When Peter Derrick touts the concept of one singular rail system for metropolitan New York — a seamless ride from Newark, N.J., to Stamford, Conn., for instance — he often stares at disbelievers.
Derrick's response: Why not?
"The way we're running a system now is inefficient. If you didn't have unions and politics and all that other stuff, you'd have one regional commuter system," said Derrick, a transit historian, visiting scholar at New York University's Rudin Center for Transportation Policy and Management and a retired executive with New York's Metropolitan Transportation Authority.
That's easier said than done, given that Metro-North Railroad, Long Island Rail Road and NJ Transit operate as separate entities — Metro-North and LIRR under the MTA's auspices. The agencies also have histories of territorial fights, notably Metro-North's objections to an LIRR presence in Grand Central Terminal.
"I worked for MTA for 15 years and saw this going on," said Derrick.
And, of course, there's the age-old question of how to pay for it.
"Nobody's put numbers on these things," he admitted, while adding that these moves would spur economic development, especially in outlying regions.
The MTA, which alone carries about $32 billion of debt, is one of the largest issuers in the municipal marketplace. Its current major capital projects include construction of the Second Avenue subway line, East Side access at Grand Central for LIRR trains and construction of a Fulton Street hub.
The authority's sizeable capital plan spending needs "will result in increased leveraging of revenues for debt issuance," Moody's Investors Service said in an Oct. 3 report.
"This would be a multibillion-dollar project," Derrick said of his concept. "People ask me, how can you even talk about it? Nobody's put a real price tag on it, but this would be a major capital improvement, about $20 billion to $30 billion worth of work."
Funding from the state legislature in Albany is also a variable. "When it comes to money, there's an attitude problem regarding Albany," one transit advocate told Derrick. "There's a total lack of understanding of the central nature of transit systems with respect to the economy."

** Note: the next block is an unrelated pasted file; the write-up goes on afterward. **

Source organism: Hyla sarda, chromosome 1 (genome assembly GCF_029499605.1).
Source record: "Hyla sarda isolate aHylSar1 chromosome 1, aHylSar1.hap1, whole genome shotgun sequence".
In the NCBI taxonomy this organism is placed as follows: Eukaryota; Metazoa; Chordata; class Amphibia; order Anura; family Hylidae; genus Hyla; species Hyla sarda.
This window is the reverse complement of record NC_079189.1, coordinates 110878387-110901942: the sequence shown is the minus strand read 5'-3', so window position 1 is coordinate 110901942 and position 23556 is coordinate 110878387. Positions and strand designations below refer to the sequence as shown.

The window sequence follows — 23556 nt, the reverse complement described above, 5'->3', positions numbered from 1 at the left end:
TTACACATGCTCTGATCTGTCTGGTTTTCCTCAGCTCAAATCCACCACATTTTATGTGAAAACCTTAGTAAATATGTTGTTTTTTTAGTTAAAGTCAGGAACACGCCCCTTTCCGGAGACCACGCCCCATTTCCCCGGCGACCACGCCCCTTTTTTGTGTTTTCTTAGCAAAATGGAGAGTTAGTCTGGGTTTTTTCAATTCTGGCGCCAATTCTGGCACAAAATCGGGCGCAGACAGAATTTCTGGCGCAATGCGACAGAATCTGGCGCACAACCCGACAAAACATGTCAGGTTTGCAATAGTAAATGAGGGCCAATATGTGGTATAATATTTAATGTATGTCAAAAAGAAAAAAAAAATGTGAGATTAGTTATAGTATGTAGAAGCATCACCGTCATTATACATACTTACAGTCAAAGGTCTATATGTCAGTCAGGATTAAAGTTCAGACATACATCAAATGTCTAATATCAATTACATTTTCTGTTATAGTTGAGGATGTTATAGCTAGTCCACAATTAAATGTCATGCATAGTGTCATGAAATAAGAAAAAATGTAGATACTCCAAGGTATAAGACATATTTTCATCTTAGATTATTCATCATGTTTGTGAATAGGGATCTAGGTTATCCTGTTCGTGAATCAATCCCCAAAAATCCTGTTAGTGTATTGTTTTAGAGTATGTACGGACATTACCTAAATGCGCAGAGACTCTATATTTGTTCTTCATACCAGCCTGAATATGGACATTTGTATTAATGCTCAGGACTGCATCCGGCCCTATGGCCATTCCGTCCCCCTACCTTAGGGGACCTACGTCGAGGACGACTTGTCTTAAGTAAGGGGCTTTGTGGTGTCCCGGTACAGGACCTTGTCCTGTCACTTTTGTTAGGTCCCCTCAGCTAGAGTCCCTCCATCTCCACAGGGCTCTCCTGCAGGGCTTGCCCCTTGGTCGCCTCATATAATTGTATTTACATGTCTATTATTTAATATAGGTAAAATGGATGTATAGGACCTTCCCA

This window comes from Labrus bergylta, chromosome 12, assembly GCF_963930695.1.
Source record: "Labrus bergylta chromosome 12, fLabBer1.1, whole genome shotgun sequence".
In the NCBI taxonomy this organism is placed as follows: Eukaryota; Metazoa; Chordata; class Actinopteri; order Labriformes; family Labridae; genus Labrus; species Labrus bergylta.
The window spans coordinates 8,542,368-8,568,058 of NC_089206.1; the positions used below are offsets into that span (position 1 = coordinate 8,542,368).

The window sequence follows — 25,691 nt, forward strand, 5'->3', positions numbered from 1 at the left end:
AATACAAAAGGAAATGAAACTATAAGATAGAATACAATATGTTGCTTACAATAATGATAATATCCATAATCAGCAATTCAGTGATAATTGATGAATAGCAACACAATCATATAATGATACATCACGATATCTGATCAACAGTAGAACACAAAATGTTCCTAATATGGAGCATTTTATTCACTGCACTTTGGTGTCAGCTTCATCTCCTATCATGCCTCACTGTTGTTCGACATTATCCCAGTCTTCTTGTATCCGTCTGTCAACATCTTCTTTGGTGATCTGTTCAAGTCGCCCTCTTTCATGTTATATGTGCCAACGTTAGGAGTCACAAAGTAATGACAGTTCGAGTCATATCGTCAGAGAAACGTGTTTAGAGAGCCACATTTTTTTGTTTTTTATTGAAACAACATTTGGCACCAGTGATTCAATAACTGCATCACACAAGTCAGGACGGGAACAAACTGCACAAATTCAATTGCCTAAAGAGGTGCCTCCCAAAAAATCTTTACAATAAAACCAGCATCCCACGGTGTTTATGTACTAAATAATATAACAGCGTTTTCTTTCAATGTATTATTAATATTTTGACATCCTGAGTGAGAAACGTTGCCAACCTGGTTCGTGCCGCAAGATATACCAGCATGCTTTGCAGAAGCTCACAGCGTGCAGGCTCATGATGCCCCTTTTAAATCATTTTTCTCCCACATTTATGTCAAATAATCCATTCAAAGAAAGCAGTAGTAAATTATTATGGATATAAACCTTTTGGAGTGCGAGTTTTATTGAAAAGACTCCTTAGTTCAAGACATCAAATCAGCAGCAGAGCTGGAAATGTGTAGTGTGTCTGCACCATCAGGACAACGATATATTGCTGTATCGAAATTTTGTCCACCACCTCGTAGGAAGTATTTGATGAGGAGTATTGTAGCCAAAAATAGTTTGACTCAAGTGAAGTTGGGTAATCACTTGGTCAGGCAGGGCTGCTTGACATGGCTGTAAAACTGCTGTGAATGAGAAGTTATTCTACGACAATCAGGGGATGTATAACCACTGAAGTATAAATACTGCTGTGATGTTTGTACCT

Nonetheless, Derrick said the economic benefits of a regional rail system are worth the cost. Speaking at a breakfast meeting at NYU's Robert F. Wagner Graduate School of Public Service, Derrick pointed to Philadelphia, where he said connecting the legacy lines of two main commuter rail companies has increased ridership and helped boost downtown real estate.
Rerouting New York-area trains is possible through three steps, according to Derrick: Allow through-running at Penn Station in Manhattan to allow New Jersey trains to access Long Island and the northern suburbs; connect new destinations by deep connections, possibly connecting Penn and Grand Central Terminal; and building rail stations in the city and suburbs.
"Using Penn Station as a building block, you could do all kinds of creative routing," said Derrick. "London and Paris are doing something similar."
Derrick who pointed to London's $25 billion Crossrail project, which includes the construction of nine stations. Crossrail Ltd., a wholly owned subsidiary of Transport for London, on Oct. 9 completed a five-mile tunnel for that project.
"London says its long-term prosperity depends on this project," Derrick said. London officials say Crossrail will create positive ripple effects throughout Great Britain. They estimate the overall benefits at £42 billion ($69 billion) in current prices.
Paris, which integrates its Metro subway system with its Réseau Express Régional, or RER regional express network, could also be a model, according to Derrick. Berlin has done likewise since German unification, he added, reconnecting its S-Bahn commuter trains from the former East Germany with existing commuter rail.
"There are benefits to ridership and economic development," said Derrick, noting that RER carries about 800 million riders per year, while the New York region's various commuter rail systems only transport 250 million.
Derrick was a planner and assistant director at the authority from 1982 to 1996. He is writing a book about the MTA's efforts to rebuild New York's transit network after 1982 — when New York state lawmakers required the authority the prepare five-year capital programs to rebuild and expand the region's transit network. In 2001 he published "Tunneling to the Future: The Story of the Great Subway Expansion That Saved New York."
"Peter keeps on generating ideas," said Rudin Center director Mitchell Moss. "He'll send emails from the Baltics."